Swiss election: green parties 'make historic gains' – BBC News, BBC News

Swiss election: green parties 'make historic gains' – BBC News, BBC News


                                 Swiss Green Party president MP Regula Rytz (2nd L) reacts with party members at their meeting place waiting for the first results during the general election in the Swiss capital, Bern.Image copyright                 AFP                                                       
Image caption                                    Green parties’ gains would make them a major player in Swiss politics                             

Green parties have made strong gains in Switzerland’s parliamentary election, according to initial projections.

The anti-immigration Swiss People’s Party (SVP) is set to win, despite losing at least 3% of its support.

But projections show a combined vote for the two green parties of around 20%, which would make them major players in Swiss politics.

Their gains reflect voters’ concerns over climate change, seen as the dominant issue in this election.

Not all votes have been counted yet but the national broadcaster projected the Green Party’s share surged 5.6 points to 12 .7% of the vote, while the smaller, more centrist Green Liberal Party (GLP) garnered 7.6%.

The Green Party looked set to overtake one of the parties in the coalition government, the Christian Democrats (CVP), and could for the first time get a seat in the coalition that governs Switzerland.

“It is not a green wave, it is a tsunami, a hurricane,” deputy party leader Celina Vara told Swiss radio.

The center-left Socialists looked set to take second place with 16. 5% of the votes, and the center-right Liberals (FDP) were on track to come in third with 15 .2%.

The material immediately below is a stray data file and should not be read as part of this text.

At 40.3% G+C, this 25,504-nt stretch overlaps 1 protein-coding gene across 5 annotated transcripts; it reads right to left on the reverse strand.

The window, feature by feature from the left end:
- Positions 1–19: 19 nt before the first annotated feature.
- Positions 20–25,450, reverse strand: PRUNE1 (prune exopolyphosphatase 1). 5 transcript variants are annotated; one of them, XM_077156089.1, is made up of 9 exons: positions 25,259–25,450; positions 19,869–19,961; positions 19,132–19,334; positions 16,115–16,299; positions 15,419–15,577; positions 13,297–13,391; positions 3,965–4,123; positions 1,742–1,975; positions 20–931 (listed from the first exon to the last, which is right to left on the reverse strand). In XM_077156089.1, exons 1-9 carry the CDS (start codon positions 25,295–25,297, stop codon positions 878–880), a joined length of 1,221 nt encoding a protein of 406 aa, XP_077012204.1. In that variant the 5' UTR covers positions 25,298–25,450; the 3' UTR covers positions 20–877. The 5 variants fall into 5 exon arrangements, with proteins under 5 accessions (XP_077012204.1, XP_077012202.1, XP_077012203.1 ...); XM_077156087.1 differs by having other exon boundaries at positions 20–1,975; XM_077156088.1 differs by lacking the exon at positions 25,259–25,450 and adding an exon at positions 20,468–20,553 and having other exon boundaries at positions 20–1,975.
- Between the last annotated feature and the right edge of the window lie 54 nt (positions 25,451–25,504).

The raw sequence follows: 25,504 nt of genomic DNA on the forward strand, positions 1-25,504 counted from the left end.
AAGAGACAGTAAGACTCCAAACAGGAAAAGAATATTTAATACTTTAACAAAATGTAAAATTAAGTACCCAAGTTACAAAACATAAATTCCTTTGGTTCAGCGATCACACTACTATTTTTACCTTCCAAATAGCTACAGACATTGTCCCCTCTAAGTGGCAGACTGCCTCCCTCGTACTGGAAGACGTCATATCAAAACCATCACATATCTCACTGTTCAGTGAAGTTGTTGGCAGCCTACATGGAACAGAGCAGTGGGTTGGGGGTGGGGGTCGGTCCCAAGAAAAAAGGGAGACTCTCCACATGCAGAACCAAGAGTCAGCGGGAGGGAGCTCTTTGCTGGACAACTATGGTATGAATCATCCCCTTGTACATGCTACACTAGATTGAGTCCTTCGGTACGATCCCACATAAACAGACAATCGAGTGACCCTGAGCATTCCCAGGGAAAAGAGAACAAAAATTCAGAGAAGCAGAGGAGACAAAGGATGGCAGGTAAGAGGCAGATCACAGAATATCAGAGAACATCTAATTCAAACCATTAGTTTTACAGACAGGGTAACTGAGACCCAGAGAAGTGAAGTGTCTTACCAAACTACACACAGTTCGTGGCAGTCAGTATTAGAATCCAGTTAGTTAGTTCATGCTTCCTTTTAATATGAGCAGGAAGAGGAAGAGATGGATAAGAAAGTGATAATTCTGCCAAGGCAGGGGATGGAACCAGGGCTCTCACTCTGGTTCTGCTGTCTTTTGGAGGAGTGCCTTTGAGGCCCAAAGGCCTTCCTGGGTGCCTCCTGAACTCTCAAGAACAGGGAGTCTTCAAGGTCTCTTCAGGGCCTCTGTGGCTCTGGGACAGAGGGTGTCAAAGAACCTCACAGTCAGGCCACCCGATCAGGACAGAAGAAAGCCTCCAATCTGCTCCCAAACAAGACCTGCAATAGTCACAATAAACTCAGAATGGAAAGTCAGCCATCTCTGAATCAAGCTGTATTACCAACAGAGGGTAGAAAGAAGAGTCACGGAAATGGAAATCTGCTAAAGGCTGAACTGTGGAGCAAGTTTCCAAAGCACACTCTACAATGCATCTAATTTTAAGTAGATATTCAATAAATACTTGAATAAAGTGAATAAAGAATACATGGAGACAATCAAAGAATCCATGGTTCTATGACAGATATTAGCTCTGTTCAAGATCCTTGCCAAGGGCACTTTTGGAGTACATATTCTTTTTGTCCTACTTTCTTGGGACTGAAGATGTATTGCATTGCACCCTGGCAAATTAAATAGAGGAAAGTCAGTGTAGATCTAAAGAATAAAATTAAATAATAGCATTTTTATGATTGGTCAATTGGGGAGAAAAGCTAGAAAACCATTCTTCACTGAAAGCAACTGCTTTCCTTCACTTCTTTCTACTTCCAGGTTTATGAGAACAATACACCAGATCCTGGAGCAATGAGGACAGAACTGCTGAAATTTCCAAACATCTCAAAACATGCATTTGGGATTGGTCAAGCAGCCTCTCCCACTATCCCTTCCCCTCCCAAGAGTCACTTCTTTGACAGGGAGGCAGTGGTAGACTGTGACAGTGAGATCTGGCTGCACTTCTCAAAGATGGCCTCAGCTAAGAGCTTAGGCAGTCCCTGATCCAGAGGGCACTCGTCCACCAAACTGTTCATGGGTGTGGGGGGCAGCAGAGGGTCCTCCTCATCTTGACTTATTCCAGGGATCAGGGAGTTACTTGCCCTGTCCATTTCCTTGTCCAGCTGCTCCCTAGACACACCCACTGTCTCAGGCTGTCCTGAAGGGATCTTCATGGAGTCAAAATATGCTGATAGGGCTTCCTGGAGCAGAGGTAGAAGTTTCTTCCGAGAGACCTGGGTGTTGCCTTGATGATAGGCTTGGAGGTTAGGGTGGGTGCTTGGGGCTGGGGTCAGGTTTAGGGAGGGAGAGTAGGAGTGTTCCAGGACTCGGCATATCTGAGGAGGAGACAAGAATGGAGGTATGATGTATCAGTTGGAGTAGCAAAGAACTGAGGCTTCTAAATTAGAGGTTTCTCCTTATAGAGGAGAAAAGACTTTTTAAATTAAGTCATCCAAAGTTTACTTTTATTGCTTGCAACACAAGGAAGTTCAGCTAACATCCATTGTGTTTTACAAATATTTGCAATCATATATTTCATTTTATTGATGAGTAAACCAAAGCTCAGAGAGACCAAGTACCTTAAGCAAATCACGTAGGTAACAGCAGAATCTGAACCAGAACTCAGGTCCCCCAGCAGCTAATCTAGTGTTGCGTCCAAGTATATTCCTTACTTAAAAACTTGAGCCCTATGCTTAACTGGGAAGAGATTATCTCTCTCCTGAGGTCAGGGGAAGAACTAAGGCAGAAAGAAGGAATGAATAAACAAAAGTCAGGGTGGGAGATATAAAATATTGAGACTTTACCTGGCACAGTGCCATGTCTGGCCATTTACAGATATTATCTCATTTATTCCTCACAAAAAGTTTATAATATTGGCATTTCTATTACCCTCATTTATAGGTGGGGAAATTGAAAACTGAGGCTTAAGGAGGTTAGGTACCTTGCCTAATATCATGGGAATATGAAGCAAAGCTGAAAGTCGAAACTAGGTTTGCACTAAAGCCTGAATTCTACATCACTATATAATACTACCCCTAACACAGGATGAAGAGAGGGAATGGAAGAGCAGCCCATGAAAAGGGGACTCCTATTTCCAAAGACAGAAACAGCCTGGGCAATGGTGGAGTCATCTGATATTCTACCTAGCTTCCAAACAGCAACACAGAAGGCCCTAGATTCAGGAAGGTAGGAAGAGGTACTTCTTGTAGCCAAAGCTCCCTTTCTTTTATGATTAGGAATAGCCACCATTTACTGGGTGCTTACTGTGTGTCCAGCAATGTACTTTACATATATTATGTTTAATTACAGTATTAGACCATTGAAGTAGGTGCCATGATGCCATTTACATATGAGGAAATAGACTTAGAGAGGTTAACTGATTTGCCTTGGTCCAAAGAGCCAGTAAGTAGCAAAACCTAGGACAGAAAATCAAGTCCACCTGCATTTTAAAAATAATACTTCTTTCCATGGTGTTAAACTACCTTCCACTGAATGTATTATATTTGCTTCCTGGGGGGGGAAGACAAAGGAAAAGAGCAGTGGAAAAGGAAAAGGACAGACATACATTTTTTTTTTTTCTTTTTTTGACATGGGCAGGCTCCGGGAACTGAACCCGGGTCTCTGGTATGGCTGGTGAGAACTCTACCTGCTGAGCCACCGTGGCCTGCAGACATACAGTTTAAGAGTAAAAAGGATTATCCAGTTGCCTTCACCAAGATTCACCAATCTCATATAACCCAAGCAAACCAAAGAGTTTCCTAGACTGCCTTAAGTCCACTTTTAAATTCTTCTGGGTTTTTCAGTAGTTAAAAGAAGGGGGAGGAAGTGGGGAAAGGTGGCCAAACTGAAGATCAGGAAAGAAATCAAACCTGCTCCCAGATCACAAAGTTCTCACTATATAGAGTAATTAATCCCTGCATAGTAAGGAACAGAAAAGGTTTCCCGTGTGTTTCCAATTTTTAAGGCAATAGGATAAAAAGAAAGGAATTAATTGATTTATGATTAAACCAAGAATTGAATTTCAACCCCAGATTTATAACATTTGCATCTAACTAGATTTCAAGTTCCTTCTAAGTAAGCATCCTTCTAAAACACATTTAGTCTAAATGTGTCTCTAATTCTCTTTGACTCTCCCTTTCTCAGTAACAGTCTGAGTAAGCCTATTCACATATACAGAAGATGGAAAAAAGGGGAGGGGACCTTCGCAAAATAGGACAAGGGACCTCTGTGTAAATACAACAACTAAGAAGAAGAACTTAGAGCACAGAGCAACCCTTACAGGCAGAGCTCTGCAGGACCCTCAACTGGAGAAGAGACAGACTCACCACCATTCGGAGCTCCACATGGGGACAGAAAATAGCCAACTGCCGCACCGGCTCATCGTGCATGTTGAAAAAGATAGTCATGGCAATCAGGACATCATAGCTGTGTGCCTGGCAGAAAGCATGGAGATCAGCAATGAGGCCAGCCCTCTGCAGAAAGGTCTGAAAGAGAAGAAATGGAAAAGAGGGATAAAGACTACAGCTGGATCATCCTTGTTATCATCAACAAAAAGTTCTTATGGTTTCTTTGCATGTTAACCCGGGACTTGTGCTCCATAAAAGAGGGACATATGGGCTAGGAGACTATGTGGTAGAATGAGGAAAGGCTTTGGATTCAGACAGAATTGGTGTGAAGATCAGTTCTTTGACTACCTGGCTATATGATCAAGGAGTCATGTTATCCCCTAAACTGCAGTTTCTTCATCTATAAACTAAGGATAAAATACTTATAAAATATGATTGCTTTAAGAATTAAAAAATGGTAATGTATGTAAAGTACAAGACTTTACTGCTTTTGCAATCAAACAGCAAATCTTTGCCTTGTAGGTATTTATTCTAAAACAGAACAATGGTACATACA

If the two Green parties are able to overcome policy differences and unite, they would represent a potent political force.

As is usual in Switzerland, no single party is expected to secure a majority.

For decades, the seven-seat Federal Council has been dominated by the same four main parties: the SVP, the Social Democrats , the FDP liberals and the CVP, says the BBC’s Imogen Foulkes in Geneva.

The SVP, which is set to remain the largest party in parliament, has campaigned for over a decade on two key messages: restrictions on immigration and asylum seekers, and limiting non-EU member Switzerland’s ties with Brussels.

But these issues were scarcely mentioned in the election campaign, and climate change dominated as the single most important issue.

Green party poster in Berlin, May 2019

Getty Images

How are Greens doing in Europe?

  • 74out of (seats in European Parliament

    ) ***********************

  • (*****************************************************************. 5%of German vote in May 2019 Euro elections

  • 16%in Finnish European vote

  • 13 .5%in French EU vote

  • 14%in Austrian election on (September) ******

Source: EP / ORF

All year, climate strikes have been taking place in the country, culminating in a huge rally in Bern in September that drew 100, 000 people.

The Swiss have only to look up to see the effects of climate change: the Alpine glaciers are melting, and rock and mud slides are threatening mountain communities, our correspondent says.

                                                                                                      Image copyright                 Getty Images                                                      
Image caption                                    Climate change could cause the biggest glacier in the Alps, the Aletsch in Switzerland, to vanish by the end of the century                             

But the election campaign was about more than just a rise in support for green parties.

A record 40% of candidates for the national council were women (as were more than a third of those standing for the second house, the chamber of states).

In June this year,hundreds of thousands of women across Switzerland took to the streets to call for equal pay and conditions, and an end to discrimination.


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Media captionSocialist MP Flavia Wasserfallen told Imogen Foulkes in June why women were taking to the streets

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